Mobile operators in Egypt have been looking to increase data volumes to boost their revenue flows. Data usage is low by international standards, but attractive pricing packages and cheaper smartphones are seeing take-up of value-added services (VAS) such as internet applications increase. While there is 3G capacity for current internet usage, in the next few years Egypt is set to start to roll-out long-term evolution (LTE) networks (similar to 4G systems) to handle future data and voice traffic.

PENETRATION & GROWTH: Maria Samir, an analyst at the Cairo-based Beltone Financial, estimates that data penetration is only 13% to 14% when measured by the number of regular users of data services. She estimates that less than 20% of subscribers have handsets that they can access 3G services, and figures from the Ministry of Communications and Information Technology (MCIT) suggest the proportion may be lower, at 11.78%. As a result, there is a large gulf between data take-up and mobile use, which suggests that 80m SIM cards or more are active without regularly being used for data. The operators’ goal is to encourage those users to start taking up VAS on a regular basis.

According to Mohamed Zein, a senior analyst at HC Securities in Cairo, data penetration is growing steadily rather than spectacularly, but the potential is substantial. “On the ratio of GDP per capita to data penetration, the market is still very under-developed,” Zein told OBG. “Data is the future.” Cost is still a factor limiting growth in Egypt, which is a relatively low-income country in which a substantial proportion of the population has little or no disposable income for such a relative luxury; around a third of the population survive on under $2 per day, and the vast majority earn less than $5, according to the World Bank. Both the cost of handsets and of data packages are barriers to entry for many Egyptians, though prices of both are falling due to competition and the need to stimulate growth. Cheaper smartphones are making access to mobile data cheaper and easier. Vodafone, for example, offers smartphone packages from as little as LE499 ($71), while Chinese devices costing as little as LE1000 ($142) are available. As most Egyptians do not speak a foreign language, the growth of Arabic-language content is another important factor in encouraging the take-up of mobile internet services.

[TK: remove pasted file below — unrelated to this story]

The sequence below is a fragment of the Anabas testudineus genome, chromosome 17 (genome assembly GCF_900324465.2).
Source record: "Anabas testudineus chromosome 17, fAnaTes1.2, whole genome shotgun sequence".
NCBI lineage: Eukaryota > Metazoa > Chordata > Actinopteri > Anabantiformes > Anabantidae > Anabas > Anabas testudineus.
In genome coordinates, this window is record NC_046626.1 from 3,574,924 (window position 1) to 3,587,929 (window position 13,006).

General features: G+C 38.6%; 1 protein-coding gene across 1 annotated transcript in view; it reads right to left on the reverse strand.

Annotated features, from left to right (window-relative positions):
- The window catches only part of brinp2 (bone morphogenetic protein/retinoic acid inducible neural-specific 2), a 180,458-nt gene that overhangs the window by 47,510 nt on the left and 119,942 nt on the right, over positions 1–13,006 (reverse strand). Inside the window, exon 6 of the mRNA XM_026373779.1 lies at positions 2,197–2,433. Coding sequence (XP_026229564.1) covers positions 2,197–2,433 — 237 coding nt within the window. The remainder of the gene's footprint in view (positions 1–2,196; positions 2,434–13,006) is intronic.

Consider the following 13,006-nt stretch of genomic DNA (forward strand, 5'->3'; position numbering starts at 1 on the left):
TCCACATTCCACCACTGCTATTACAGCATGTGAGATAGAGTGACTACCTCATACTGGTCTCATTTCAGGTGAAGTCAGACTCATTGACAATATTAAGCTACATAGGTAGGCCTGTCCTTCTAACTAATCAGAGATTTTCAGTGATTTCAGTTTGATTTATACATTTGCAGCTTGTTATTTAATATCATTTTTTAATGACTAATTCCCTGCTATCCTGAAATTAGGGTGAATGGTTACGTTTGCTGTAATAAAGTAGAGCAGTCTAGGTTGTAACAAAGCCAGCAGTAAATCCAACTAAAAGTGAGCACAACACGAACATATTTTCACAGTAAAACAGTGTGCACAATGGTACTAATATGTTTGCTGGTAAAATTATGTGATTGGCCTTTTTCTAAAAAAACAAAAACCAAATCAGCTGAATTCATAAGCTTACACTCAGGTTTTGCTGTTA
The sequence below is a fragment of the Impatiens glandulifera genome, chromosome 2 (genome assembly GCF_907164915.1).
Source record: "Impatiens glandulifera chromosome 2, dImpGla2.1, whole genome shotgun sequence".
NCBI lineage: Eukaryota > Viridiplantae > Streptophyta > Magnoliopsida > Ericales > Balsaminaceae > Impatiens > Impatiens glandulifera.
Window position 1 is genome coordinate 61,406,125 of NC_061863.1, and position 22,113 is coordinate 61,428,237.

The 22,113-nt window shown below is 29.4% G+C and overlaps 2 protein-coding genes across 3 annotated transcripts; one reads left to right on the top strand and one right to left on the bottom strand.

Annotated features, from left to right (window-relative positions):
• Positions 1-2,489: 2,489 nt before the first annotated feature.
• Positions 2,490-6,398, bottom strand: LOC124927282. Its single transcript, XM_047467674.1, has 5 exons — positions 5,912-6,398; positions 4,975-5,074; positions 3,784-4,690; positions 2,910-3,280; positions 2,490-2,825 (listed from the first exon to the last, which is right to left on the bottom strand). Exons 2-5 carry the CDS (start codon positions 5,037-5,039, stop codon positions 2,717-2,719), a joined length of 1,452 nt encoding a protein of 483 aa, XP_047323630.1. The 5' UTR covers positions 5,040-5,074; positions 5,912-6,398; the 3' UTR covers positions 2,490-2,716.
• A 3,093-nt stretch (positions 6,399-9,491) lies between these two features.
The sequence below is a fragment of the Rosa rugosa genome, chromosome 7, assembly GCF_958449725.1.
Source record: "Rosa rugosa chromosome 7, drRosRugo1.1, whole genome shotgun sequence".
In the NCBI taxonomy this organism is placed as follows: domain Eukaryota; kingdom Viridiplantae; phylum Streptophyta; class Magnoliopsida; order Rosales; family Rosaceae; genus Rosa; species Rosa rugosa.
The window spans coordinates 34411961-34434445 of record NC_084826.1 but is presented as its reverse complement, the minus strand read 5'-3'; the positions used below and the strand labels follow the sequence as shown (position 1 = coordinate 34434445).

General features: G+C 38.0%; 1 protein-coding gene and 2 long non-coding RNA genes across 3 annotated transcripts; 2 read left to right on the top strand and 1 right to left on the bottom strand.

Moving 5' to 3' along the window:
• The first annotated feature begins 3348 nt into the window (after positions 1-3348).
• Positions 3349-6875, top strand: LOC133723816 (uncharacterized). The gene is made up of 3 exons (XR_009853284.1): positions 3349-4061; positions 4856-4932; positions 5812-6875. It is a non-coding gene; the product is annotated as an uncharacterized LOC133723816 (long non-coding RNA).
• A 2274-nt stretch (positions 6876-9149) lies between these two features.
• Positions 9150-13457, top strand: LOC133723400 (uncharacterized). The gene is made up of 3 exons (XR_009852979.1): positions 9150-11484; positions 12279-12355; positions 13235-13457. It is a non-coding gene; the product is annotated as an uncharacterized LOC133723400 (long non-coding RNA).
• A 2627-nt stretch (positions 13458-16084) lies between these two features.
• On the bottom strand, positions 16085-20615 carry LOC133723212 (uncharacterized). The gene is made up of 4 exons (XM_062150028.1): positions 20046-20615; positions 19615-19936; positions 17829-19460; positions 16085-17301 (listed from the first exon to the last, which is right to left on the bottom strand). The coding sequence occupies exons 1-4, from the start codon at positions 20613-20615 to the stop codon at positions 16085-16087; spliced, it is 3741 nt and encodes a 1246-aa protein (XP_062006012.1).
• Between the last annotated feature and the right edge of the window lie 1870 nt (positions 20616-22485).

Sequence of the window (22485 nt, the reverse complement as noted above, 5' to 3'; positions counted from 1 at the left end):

EVOLUTION: The next major stage in data service development – and thus arguably in the development of the telecoms sector as a whole – will be the roll-out of LTE networks over the coming years. Before the of July 2013 removal of President Mohammed Morsi, LTE was expected in 2014 or 2015, though the timeframe is now less clear. In April 2013, Amr Badawi, former executive president of the National Telecommunication Regulatory Authority (NTRA) told OBG that the expectation was to launch LTE in 2014, “but initially, this will only be limited, as the industry still has to look at the availability of spectrum and the money it will invest in LTE”.

For the time being, there is ample 3G capacity to handle demand. “With 3G usage low, and most voice on 2G, there is little need to go into LTE now,” Zein said. “I do not think it will be necessary until 2015.” Freeing up spectrum for LTE development will be important in the medium to long term. Currently a substantial part of the spectrum, is used by broadcasters as well as state organisations such as the military, utilities operators and the Ministry of Transport – as is normal in many countries. At its 2012 world conference, the UN International Telecommunication Union urged regulators to make the 700-MHz band in available for mobile services.

As voice revenues slow – a process that could be exacerbated by the arrival of a fourth mobile operator – providers have been focusing on the data segment. Growth has been healthy, albeit from a rather low base. With competition intensifying and demand for mobile internet services rising, data is likely to be an ever more important part of operators’ strategy (and, they hope, revenues) in the coming years. The introduction of LTE may not initially make a substantial impact, but as data volumes rise, the investments telcos are planning in the technology now may shape the market of the future.